Today in the spirit of “quilting happiness,” I wanted to share a gentle quilt-reclaimation my Mom and I are slowly working on. This quilt was made by my great-great grandmother (that’s her at left). Near as we can tell, she made it sometime in the 30′s. Oh, there are so many gorgeous, charming fabrics in those Dresdens! And in the places where it’s not too faded, that sashing fabric is the cutest little floral you’ve ever seen.
With pardonable pride, I also have to point out that Grammie (as we all called my great-great grandmother) did a lot of her sewing by hand, and did it beautifully. She made patchwork by hand – those perfect little stitches! And look at how even her blanket stitching is.
Sadly, though, this beauty has been through some hard times. It passed through several members of my family before landing in Mom’s hands – no one knows where or how it sustained this damage, but everyone was sure Mom could “fix it.”
Hmmm… Well, it’s kind of a mess. That giant rip in the center with the matted batting coming out, the holes all over the rest, and good heavens – the staining! It’s so sad to see something Grammie put so much work into end up in such rough shape. What’s wonderful, though, is how you can still see the beauty of the fabrics and craftsmanship, even through the mess.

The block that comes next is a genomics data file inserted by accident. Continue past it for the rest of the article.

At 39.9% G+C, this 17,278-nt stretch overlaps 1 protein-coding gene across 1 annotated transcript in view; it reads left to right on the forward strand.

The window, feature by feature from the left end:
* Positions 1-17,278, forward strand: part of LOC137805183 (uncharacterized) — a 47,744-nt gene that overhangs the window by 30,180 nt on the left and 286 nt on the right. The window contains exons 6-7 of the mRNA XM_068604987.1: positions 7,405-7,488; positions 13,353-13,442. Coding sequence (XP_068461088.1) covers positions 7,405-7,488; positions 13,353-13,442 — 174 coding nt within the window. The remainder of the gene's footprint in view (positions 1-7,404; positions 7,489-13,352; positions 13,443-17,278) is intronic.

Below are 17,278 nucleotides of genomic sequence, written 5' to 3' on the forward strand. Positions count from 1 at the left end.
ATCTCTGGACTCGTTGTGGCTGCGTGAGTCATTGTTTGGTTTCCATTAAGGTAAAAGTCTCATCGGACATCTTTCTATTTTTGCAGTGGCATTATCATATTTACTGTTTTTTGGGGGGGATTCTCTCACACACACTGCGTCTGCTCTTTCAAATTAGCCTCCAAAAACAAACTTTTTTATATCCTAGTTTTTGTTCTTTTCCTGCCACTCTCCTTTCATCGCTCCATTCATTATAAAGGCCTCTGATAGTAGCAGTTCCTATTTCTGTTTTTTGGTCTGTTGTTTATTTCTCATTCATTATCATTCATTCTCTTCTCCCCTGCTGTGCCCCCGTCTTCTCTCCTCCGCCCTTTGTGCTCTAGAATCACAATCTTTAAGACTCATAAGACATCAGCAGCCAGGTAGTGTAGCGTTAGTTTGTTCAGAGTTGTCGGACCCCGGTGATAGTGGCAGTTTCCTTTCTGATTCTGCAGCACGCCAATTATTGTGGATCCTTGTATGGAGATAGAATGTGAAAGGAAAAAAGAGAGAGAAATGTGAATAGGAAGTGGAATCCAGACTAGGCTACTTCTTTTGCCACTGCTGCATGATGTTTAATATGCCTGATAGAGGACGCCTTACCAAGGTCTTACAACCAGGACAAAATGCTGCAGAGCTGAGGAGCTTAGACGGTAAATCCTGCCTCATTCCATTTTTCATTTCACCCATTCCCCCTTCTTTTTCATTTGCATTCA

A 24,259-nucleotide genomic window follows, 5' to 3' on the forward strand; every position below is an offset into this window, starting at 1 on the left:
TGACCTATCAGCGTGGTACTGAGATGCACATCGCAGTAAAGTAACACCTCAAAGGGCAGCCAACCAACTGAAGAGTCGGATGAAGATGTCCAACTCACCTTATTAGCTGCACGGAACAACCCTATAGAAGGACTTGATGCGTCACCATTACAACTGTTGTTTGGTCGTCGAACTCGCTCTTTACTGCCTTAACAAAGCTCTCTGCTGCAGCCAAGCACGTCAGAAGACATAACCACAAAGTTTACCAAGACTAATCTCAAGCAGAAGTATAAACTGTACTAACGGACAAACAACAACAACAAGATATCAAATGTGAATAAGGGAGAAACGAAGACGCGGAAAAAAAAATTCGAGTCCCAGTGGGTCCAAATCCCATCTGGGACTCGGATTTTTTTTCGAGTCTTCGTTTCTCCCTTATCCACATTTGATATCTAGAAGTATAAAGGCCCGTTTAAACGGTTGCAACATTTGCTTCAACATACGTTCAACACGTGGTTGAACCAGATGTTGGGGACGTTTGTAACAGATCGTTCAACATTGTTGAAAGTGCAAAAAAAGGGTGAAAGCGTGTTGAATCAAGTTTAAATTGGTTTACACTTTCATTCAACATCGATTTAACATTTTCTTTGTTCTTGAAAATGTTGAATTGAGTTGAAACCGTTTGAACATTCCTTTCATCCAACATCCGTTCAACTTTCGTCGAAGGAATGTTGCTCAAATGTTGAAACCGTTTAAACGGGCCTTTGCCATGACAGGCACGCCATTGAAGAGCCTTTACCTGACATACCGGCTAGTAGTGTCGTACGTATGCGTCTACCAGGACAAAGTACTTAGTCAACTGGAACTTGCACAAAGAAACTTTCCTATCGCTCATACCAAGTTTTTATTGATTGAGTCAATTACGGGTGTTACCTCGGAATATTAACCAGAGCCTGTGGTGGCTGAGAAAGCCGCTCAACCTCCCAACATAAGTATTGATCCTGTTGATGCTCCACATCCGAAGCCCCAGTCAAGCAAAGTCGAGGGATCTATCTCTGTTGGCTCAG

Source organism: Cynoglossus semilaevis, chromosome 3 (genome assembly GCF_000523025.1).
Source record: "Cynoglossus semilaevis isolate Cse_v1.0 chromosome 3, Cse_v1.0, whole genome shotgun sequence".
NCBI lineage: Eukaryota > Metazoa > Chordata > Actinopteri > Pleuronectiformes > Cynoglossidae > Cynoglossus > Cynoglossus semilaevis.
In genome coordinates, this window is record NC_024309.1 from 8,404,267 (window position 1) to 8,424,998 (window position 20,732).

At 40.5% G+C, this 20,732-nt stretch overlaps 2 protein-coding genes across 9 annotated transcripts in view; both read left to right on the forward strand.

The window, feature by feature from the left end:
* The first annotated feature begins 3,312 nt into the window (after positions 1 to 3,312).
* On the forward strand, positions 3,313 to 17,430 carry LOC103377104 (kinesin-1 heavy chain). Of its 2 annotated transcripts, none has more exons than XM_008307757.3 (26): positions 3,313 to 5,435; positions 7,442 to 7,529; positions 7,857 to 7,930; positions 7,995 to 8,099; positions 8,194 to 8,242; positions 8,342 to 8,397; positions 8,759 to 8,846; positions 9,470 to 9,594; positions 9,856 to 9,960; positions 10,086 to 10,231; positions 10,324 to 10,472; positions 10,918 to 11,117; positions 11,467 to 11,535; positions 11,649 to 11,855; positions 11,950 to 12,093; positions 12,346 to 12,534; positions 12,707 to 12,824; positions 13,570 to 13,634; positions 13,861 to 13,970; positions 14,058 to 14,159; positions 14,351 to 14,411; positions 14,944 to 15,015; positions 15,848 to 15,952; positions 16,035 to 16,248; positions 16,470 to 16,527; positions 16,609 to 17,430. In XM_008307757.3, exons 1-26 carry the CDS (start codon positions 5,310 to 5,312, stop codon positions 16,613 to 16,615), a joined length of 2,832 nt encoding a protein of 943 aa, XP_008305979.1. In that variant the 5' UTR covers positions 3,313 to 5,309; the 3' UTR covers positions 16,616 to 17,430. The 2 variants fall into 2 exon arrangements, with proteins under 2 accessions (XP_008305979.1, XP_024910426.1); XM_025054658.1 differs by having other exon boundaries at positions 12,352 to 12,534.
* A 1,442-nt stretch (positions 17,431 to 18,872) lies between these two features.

So we’ve decided to take this baby apart, clean and salvage what fabrics we can, and then use them in a new quilt. Won’t that be cool?
Mom is slowly removing the Dresden plate appliques right now, and giving them a gentle cleaning. BIZ is doing a phenomenal job of lifting a lot of that staining, and we’re continually amazed at how all the colors brighten up with washing. (That suggestion came from my co-author, Christina – thanks, Christina!)
It’s been a bit intimidating trying to decide what we’re going to do with all these treasures of fabric once they’re cleaned up, but when I gave Mom her copy of Quilting Happiness, she took one look at this quilt, The Plus You, and said, “We’re gonna do something like this!”
I’ll update you on our progress, which will be slow. I have Mom up to her elbows in sewing for my new book right now, and my elbows are similarly engaged. That’s okay; a project like this quilt doesn’t come around often, and we want to enjoy all its phases thoroughly. This is the only chance that Mom, Grammie and I will get to craft together.
This post was cross-posted to the Quilting Happiness blog.